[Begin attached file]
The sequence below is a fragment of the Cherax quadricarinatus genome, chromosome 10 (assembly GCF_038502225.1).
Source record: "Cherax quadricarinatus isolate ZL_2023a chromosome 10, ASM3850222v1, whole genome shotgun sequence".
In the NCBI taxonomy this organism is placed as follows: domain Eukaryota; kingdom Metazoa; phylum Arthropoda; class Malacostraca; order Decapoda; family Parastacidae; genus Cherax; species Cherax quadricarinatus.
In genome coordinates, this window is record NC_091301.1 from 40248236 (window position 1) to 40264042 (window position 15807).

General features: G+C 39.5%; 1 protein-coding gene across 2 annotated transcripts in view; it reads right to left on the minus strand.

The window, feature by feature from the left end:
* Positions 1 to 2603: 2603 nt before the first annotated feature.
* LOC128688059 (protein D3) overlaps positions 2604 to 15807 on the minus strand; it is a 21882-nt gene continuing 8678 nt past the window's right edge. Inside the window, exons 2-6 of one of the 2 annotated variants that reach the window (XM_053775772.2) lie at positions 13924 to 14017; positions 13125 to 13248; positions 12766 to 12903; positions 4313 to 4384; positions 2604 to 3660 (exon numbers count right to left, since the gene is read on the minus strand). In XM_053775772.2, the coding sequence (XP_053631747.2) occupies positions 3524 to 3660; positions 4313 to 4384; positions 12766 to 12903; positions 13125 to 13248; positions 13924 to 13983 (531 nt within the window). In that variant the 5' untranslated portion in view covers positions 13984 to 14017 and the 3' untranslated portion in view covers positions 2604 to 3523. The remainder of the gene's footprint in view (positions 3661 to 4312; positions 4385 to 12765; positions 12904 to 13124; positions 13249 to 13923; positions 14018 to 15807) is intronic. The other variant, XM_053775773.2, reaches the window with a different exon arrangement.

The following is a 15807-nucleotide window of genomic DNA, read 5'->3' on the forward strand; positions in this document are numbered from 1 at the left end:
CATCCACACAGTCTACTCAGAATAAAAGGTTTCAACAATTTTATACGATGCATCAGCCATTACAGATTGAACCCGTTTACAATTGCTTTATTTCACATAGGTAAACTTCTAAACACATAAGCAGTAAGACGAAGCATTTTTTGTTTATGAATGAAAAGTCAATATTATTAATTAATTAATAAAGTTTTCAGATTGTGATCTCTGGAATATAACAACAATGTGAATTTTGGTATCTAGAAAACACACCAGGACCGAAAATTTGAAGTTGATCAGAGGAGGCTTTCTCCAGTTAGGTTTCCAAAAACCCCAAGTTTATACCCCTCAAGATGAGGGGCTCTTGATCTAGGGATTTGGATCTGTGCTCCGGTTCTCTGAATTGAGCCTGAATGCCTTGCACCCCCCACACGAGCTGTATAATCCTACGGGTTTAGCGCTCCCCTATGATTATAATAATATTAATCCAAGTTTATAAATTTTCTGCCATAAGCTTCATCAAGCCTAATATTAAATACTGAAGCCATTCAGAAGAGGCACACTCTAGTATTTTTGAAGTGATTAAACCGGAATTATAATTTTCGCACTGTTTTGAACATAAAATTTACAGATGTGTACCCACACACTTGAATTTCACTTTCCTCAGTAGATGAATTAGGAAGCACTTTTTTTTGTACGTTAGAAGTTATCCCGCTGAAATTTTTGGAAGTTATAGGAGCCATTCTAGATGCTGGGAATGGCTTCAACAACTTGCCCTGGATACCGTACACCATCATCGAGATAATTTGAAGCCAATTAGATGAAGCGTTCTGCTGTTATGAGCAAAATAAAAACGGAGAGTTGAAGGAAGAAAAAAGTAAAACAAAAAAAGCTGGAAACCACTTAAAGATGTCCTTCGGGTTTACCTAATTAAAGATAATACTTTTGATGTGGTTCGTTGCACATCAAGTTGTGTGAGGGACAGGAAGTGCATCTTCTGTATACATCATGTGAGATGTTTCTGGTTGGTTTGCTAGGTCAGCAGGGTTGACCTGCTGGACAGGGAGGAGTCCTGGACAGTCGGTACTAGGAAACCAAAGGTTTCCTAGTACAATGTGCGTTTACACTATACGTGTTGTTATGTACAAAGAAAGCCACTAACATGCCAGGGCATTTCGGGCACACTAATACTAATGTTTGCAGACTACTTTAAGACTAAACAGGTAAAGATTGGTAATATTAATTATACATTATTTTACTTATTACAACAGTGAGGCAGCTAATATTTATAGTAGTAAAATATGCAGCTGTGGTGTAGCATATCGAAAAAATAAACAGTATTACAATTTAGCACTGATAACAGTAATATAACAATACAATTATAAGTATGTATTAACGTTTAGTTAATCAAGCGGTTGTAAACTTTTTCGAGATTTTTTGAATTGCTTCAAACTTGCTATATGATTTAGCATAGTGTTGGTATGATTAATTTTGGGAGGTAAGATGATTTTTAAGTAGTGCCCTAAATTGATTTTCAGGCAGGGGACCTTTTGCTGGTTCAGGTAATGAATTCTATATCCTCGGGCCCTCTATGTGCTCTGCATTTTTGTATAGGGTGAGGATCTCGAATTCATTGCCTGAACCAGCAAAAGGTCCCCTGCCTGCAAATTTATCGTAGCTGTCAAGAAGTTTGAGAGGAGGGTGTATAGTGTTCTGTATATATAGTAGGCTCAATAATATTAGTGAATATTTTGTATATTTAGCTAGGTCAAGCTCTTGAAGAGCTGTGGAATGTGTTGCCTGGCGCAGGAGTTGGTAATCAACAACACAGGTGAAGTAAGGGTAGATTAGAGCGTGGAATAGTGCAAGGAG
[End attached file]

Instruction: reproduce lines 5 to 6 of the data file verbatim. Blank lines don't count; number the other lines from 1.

General features: G+C 39.5%; 1 protein-coding gene across 2 annotated transcripts in view; it reads right to left on the minus strand.

The window, feature by feature from the left end: